Sometimes the basic information provided by the default revision entity we have in NHibernate.Envers are not enough, when we need to extend those information and provide additional data we have the option to use a customized version of the Revision Entity class.

The default revision entity is defined like this:

public class DefaultRevisionEntity
	public virtual int Id { get; set; }

	public virtual DateTime RevisionDate { get; set; }

	public override bool Equals(object obj)
		if (this == obj) return true;
		var revisionEntity = obj as DefaultRevisionEntity;
		if (revisionEntity == null) return false;

		var that = revisionEntity;

		if (Id != that.Id) return false;
		return RevisionDate == that.RevisionDate;

	public override int GetHashCode()
		var result = Id;
		result = 31 * result + (int)(((ulong)RevisionDate.Ticks) ^ (((ulong)RevisionDate.Ticks) >> 32));
		return result;

You can notice two properties that defines the information that a Revision Entity class MUST have, they are also marked by two configuration attributes:

  • [RevisionNumber] - states which property will represent the revision number of the version
  • [RevisionTimestamp] - states the timestamp of the version

Every custom Revision Entity class MUST have these two kind of properties, once again we will use the fluent by code configuration so we will not need to decorate our classes with attributes (I’ll show how to configure NHibernate.Envers using attributes in another post).

Our custom Revision Entity class for this example will be:

public class REVINFO
	public virtual long Id { get; set; }

	public virtual DateTime CustomTimestamp { get; set; }

	public virtual string Data { get; set; }

	public override bool Equals(object obj)
		var casted = obj as REVINFO;
		if (casted == null)
			return false;
		return (Id == casted.Id &&
				CustomTimestamp.Equals(casted.CustomTimestamp) &&

	public override int GetHashCode()
		return Id.GetHashCode() ^ CustomTimestamp.GetHashCode() ^ Data.GetHashCode();

As you can see we have the two basic properties plus an additional Data field that will represent our custom data added to each revision tracked.

To be able to fill these data we need to implement a particular type of interface: an IRevisionListener. This interface expose only a single member function - void NewRevision(object) - and it’s called every time a new revision object is generated. The demo code is:

public class RevInfoListener : IRevisionListener
	public static string Data = "test data";

	public void NewRevision(object revisionEntity)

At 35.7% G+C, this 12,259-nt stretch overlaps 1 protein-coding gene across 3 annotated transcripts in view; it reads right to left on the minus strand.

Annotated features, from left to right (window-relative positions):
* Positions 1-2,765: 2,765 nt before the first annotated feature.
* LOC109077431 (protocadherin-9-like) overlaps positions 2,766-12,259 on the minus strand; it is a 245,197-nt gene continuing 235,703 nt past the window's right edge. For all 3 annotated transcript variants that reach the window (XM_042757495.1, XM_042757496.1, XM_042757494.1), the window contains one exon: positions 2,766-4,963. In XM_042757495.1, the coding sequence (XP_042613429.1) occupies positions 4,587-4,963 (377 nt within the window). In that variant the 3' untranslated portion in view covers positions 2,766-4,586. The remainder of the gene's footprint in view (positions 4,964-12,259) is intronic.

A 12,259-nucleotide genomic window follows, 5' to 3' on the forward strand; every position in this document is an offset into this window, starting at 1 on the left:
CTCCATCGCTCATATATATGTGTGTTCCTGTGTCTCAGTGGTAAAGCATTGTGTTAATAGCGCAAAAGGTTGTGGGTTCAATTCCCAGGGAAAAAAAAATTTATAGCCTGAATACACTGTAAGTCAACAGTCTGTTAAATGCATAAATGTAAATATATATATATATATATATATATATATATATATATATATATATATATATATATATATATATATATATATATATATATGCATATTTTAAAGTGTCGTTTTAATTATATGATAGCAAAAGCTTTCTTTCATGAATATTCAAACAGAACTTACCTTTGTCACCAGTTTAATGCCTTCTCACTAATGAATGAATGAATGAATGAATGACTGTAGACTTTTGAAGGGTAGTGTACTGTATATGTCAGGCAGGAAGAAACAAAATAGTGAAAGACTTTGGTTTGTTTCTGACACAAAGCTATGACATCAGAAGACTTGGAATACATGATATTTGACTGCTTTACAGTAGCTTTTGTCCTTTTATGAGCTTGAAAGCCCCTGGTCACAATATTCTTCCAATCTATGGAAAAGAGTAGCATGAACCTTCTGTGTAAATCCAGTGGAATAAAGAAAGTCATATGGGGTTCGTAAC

((REVINFO)revisionEntity).Data = Data;

The last step is to change the configuration to ‘inject’ our custom Revision Entity class and Listener; in my test project I do it with the following code:

public class NHinitCustomRevInfo : NHibernateInitializer
	protected override System.Collections.Generic.IEnumerable<System.Type> GetDomainEntities()
		// I am using ConfORM to emit the mappings, so we add it to the mapped classes.
		return base.GetDomainEntities().Union(new[] { typeof(REVINFO) });
	protected override void ConfOrmMapping(ConfOrm.ObjectRelationalMapper orm, ConfOrm.NH.Mapper mapper)
		// I have to provide a mapping for a custom RevInfo class...NHibernate must know how to handle these objects

	public void InitializeAudit()
		// initialize the NHibernate.Envers fluent configuration object
		var enversConf = new NHibernate.Envers.Configuration.Fluent.FluentConfiguration();

		// I prefer to not use attributes to configure the custom revision entity
		enversConf.SetRevisionEntity<REVINFO>(e => e.Id, e => e.CustomTimestamp, typeof(RevInfoListener));
		// the RevInfo class must not be in the auditing list
		enversConf.Audit(GetDomainEntities().Where(e => !typeof(REVINFO).IsAssignableFrom(e)));

		// to inspect the metadata
		//var mets = enversConf.CreateMetaData(Configure);

		// Configure.Properties.Add("nhibernate.envers.audit_table_prefix", string.Empty); // default
		Configure.Properties.Add("nhibernate.envers.audit_table_suffix", "_REV"); // default _AUD
		// Configure.Properties.Add("nhibernate.envers.revision_field_name", "REV"); // default
		// Configure.Properties.Add("nhibernate.envers.revision_type_field_name", "REVTYPE"); // default


I am using ConfORM and my mapping engine, so part of the configuration is related to how it’s used to generate the mappings, but the concepts are valid for any other mapping tools you use; Let’s go through it:

  • Line 6: we add the REVINFO class to my mapped domain, ConfORM need to be aware of it.
  • Line 12: we tell ConfORM how to map the class.
  • Line 21: we initialize the NHibernate.Envers fluent configuration engine.
  • Line 24: this is the crucial point, we specify our custom Revision Entity class type, we tell Envers which functions to use to fill in the Revision incremental number and the Revision Timestamp; plus we pass in the type of the IRevisionListener implementation if we want to specify additional data in the custom revision entity class.
  • Line 27: we tell to NHibernate.Envers which classes we want to track (be careful to exclude the REVINFO class from the tracked ones here).
  • Line 37: we add NHibernate.Envers to the standard NHibernate configuration.

If we create a simple test and execute it we can inspect the schema of the generated database to see the custom revision entity in place:

Database Schema with Custom Revision Entity

Figure 1 - Database Schema with Custom Revision Entity

That’s all for this post, next time we’ll see how to query for the extended revision entity properties we just added.

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